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Proc Natl Acad Sci U S A. 2016 Mar 22;113(12):E1710-9. doi: 10.1073/pnas.1522179113. Epub 2016 Mar 7.

ppGpp negatively impacts ribosome assembly affecting growth and antimicrobial tolerance in Gram-positive bacteria.

Author information

1
Department of Molecular Biology and Biotechnology, University of Sheffield, Sheffield S10 2TN, United Kingdom; a.grundling@imperial.ac.uk r.corrigan@sheffield.ac.uk.
2
Section of Microbiology, Imperial College London, London SW7 2AZ, United Kingdom; Medical Research Council Centre for Molecular Bacteriology and Infection, Imperial College London, London SW7 2AZ, United Kingdom.
3
Department of Molecular Biology and Biotechnology, University of Sheffield, Sheffield S10 2TN, United Kingdom;
4
Section of Microbiology, Imperial College London, London SW7 2AZ, United Kingdom; Medical Research Council Centre for Molecular Bacteriology and Infection, Imperial College London, London SW7 2AZ, United Kingdom a.grundling@imperial.ac.uk r.corrigan@sheffield.ac.uk.

Abstract

The stringent response is a survival mechanism used by bacteria to deal with stress. It is coordinated by the nucleotides guanosine tetraphosphate and pentaphosphate [(p)ppGpp], which interact with target proteins to promote bacterial survival. Although this response has been well characterized in proteobacteria, very little is known about the effectors of this signaling system in Gram-positive species. Here, we report on the identification of seven target proteins for the stringent response nucleotides in the Gram-positive bacterium Staphylococcus aureus We demonstrate that the GTP synthesis enzymes HprT and Gmk bind with a high affinity, leading to an inhibition of GTP production. In addition, we identified five putative GTPases--RsgA, RbgA, Era, HflX, and ObgE--as (p)ppGpp target proteins. We show that RsgA, RbgA, Era, and HflX are functional GTPases and that their activity is promoted in the presence of ribosomes but strongly inhibited by the stringent response nucleotides. By characterizing the function of RsgA in vivo, we ascertain that this protein is involved in ribosome assembly, with an rsgA deletion strain, or a strain inactivated for GTPase activity, displaying decreased growth, a decrease in the amount of mature 70S ribosomes, and an increased level of tolerance to antimicrobials. We additionally demonstrate that the interaction of ppGpp with cellular GTPases is not unique to the staphylococci, as homologs from Bacillus subtilis and Enterococcus faecalis retain this ability. Taken together, this study reveals ribosome inactivation as a previously unidentified mechanism through which the stringent response functions in Gram-positive bacteria.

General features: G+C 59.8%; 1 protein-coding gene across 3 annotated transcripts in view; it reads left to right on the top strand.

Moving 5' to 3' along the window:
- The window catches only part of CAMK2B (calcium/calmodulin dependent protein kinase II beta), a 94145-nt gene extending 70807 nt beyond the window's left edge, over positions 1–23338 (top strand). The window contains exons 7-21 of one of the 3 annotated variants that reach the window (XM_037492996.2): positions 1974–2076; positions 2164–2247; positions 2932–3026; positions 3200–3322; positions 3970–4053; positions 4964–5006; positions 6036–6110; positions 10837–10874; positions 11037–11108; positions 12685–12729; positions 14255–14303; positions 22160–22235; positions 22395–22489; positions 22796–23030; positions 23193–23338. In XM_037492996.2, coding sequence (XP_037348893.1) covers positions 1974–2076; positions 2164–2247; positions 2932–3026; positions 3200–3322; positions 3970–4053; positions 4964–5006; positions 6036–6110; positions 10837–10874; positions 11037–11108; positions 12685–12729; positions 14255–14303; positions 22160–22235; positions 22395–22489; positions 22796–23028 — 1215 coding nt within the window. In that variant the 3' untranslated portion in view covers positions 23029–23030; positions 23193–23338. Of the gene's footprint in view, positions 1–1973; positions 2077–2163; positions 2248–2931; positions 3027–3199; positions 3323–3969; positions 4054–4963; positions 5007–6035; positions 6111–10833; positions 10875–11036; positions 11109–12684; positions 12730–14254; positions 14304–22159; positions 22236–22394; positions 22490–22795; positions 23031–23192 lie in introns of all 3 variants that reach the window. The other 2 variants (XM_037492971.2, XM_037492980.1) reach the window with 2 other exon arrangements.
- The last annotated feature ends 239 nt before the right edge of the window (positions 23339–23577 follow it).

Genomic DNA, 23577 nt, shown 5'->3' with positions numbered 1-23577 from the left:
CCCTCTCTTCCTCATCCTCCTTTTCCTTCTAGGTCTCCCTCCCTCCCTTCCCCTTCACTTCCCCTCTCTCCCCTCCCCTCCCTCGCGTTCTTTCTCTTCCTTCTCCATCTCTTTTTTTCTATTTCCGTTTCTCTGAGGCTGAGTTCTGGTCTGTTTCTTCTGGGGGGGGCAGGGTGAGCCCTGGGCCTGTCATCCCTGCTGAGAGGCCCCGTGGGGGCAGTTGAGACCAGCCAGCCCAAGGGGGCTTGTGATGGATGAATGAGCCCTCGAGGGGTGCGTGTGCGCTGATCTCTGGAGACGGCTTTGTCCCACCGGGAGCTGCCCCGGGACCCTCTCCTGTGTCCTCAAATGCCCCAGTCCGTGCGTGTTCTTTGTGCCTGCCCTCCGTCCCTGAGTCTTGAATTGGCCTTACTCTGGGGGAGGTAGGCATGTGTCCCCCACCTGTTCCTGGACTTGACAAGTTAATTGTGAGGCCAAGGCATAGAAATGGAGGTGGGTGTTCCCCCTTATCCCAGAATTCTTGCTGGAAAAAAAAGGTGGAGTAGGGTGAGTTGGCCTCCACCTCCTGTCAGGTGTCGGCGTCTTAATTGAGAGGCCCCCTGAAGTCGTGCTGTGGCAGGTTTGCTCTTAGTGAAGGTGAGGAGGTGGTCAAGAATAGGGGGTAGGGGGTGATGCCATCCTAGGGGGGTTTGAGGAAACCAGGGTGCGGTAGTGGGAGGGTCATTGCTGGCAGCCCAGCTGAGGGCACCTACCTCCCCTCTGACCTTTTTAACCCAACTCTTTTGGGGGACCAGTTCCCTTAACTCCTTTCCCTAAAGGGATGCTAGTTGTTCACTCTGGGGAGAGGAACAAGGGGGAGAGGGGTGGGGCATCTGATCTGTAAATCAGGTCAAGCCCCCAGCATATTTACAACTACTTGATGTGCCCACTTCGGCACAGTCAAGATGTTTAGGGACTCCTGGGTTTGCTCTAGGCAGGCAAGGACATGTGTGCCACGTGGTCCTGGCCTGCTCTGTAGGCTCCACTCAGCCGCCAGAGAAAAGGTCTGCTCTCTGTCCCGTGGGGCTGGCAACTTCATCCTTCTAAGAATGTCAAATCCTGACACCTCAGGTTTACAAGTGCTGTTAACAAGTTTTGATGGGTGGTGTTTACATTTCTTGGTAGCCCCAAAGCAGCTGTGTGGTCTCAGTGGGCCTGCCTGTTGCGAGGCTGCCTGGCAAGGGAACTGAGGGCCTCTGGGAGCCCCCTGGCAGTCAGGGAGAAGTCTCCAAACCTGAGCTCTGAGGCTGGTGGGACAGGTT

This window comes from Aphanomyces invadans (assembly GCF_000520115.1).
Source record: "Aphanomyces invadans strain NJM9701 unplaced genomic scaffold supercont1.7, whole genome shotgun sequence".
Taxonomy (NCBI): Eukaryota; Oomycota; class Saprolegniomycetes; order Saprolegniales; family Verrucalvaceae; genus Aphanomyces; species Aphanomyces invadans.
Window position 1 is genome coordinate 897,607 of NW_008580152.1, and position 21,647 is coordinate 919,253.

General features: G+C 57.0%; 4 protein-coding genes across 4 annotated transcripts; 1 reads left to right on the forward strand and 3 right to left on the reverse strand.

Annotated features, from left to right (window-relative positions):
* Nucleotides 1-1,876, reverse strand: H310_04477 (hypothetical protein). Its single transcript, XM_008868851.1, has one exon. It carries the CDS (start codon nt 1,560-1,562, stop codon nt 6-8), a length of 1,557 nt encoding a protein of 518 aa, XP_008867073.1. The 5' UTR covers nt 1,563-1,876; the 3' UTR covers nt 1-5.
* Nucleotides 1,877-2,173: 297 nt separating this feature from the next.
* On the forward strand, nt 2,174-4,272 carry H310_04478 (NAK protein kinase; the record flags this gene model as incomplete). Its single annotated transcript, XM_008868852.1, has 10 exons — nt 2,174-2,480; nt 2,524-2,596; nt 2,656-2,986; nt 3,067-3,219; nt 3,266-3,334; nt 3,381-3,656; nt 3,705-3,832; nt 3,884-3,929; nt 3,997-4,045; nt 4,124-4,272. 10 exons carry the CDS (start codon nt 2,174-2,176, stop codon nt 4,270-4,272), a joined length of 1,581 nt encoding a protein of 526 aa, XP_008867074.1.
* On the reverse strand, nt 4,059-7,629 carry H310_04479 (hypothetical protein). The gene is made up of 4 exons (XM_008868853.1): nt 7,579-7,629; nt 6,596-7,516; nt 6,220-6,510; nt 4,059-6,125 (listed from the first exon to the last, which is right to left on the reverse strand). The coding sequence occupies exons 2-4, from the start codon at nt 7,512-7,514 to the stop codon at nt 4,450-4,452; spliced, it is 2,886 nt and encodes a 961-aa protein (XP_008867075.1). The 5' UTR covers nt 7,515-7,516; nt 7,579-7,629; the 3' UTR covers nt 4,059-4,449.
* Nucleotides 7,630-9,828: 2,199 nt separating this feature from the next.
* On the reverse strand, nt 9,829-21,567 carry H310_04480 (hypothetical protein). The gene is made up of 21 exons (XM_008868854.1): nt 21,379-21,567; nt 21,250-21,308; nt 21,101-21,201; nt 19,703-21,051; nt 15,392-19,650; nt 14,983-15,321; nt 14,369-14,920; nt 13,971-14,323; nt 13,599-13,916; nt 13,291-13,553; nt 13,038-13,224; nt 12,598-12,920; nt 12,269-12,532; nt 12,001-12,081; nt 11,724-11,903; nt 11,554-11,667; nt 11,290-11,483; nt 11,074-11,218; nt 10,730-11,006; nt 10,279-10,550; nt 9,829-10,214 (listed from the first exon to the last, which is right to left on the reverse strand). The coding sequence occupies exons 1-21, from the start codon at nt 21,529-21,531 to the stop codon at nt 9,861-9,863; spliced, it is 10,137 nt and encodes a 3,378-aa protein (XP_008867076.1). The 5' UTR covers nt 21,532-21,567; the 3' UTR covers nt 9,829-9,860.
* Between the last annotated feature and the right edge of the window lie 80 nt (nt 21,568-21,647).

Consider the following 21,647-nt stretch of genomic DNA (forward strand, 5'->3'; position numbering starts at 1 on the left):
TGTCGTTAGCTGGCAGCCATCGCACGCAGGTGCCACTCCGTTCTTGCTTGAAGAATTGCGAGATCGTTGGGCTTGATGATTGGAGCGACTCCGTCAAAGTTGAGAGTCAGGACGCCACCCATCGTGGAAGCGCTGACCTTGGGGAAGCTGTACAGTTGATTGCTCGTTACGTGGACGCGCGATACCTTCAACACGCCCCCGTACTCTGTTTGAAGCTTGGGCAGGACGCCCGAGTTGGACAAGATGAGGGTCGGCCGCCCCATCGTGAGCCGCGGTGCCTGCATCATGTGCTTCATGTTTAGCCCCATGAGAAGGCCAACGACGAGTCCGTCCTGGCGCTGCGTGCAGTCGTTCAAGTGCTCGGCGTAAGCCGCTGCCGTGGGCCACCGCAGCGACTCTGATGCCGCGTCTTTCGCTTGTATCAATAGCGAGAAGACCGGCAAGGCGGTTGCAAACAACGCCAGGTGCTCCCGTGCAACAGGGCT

KEYWORDS:

Staphylococcus aureus; ppGpp; ribosome; stringent response; tolerance

PMID:
26951678
PMCID:
PMC4812758
DOI:
10.1073/pnas.1522179113
[Indexed for MEDLINE]
Free PMC Article

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